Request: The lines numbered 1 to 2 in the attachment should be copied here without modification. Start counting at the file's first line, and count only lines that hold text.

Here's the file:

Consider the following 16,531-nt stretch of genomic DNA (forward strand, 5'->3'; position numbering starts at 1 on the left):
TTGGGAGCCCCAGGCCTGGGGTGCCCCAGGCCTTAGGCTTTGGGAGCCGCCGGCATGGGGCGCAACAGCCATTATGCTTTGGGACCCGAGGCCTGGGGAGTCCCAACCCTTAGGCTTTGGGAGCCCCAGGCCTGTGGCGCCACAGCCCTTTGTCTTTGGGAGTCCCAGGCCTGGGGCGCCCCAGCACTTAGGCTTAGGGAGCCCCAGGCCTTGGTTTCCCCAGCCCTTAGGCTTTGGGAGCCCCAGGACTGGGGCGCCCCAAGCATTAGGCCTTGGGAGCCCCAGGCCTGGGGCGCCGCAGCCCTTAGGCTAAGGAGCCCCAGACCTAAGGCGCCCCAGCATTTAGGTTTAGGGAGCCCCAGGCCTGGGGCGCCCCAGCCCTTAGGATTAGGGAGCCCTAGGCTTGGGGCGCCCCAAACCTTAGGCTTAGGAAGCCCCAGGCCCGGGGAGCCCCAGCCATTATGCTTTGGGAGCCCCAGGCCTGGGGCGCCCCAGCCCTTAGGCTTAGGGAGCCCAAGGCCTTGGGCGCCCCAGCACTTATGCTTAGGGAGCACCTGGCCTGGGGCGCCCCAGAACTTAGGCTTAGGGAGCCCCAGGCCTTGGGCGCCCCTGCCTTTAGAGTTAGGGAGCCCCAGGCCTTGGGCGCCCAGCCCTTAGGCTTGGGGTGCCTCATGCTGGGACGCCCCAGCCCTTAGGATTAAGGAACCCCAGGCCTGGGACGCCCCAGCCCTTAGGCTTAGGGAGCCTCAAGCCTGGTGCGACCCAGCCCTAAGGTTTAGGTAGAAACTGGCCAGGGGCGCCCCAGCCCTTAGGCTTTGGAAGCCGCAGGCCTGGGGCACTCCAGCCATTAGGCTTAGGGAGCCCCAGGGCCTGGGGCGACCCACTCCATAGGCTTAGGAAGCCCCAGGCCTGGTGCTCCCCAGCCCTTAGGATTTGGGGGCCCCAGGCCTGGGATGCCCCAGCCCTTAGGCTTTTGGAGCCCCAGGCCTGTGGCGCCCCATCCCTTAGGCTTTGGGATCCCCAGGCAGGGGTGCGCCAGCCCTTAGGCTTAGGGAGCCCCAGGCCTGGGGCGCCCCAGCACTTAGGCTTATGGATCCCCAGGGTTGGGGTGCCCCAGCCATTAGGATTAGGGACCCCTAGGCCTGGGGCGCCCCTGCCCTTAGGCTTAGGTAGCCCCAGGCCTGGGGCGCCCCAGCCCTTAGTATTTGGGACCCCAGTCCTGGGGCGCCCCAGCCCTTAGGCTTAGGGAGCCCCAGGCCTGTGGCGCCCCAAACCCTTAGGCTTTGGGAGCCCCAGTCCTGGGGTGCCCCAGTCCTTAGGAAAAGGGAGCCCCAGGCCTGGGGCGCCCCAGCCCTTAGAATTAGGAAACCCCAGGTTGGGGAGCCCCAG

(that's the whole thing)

Consider the following 16,531-nt stretch of genomic DNA (forward strand, 5'->3'; position numbering starts at 1 on the left):
TTGGGAGCCCCAGGCCTGGGGTGCCCCAGGCCTTAGGCTTTGGGAGCCGCCGGCATGGGGCGCAACAGCCATTATGCTTTGGGACCCGAGGCCTGGGGAGTCCCAACCCTTAGGCTTTGGGAGCCCCAGGCCTGTGGCGCCACAGCCCTTTGTCTTTGGGAGTCCCAGGCCTGGGGCGCCCCAGCACTTAGGCTTAGGGAGCCCCAGGCCTTGGTTTCCCCAGCCCTTAGGCTTTGGGAGCCCCAGGACTGGGGCGCCCCAAGCATTAGGCCTTGGGAGCCCCAGGCCTGGGGCGCCGCAGCCCTTAGGCTAAGGAGCCCCAGACCTAAGGCGCCCCAGCATTTAGGTTTAGGGAGCCCCAGGCCTGGGGCGCCCCAGCCCTTAGGATTAGGGAGCCCTAGGCTTGGGGCGCCCCAAACCTTAGGCTTAGGAAGCCCCAGGCCCGGGGAGCCCCAGCCATTATGCTTTGGGAGCCCCAGGCCTGGGGCGCCCCAGCCCTTAGGCTTAGGGAGCCCAAGGCCTTGGGCGCCCCAGCACTTATGCTTAGGGAGCACCTGGCCTGGGGCGCCCCAGAACTTAGGCTTAGGGAGCCCCAGGCCTTGGGCGCCCCTGCCTTTAGAGTTAGGGAGCCCCAGGCCTTGGGCGCCCAGCCCTTAGGCTTGGGGTGCCTCATGCTGGGACGCCCCAGCCCTTAGGATTAAGGAACCCCAGGCCTGGGACGCCCCAGCCCTTAGGCTTAGGGAGCCTCAAGCCTGGTGCGACCCAGCCCTAAGGTTTAGGTAGAAACTGGCCAGGGGCGCCCCAGCCCTTAGGCTTTGGAAGCCGCAGGCCTGGGGCACTCCAGCCATTAGGCTTAGGGAGCCCCAGGGCCTGGGGCGACCCACTCCATAGGCTTAGGAAGCCCCAGGCCTGGTGCTCCCCAGCCCTTAGGATTTGGGGGCCCCAGGCCTGGGATGCCCCAGCCCTTAGGCTTTTGGAGCCCCAGGCCTGTGGCGCCCCATCCCTTAGGCTTTGGGATCCCCAGGCAGGGGTGCGCCAGCCCTTAGGCTTAGGGAGCCCCAGGCCTGGGGCGCCCCAGCACTTAGGCTTATGGATCCCCAGGGTTGGGGTGCCCCAGCCATTAGGATTAGGGACCCCTAGGCCTGGGGCGCCCCTGCCCTTAGGCTTAGGTAGCCCCAGGCCTGGGGCGCCCCAGCCCTTAGTATTTGGGACCCCAGTCCTGGGGCGCCCCAGCCCTTAGGCTTAGGGAGCCCCAGGCCTGTGGCGCCCCAAACCCTTAGGCTTTGGGAGCCCCAGTCCTGGGGTGCCCCAGTCCTTAGGAAAAGGGAGCCCCAGGCCTGGGGCGCCCCAGCCCTTAGAATTAGGAAACCCCAGGTTGGGGAGCCCCAG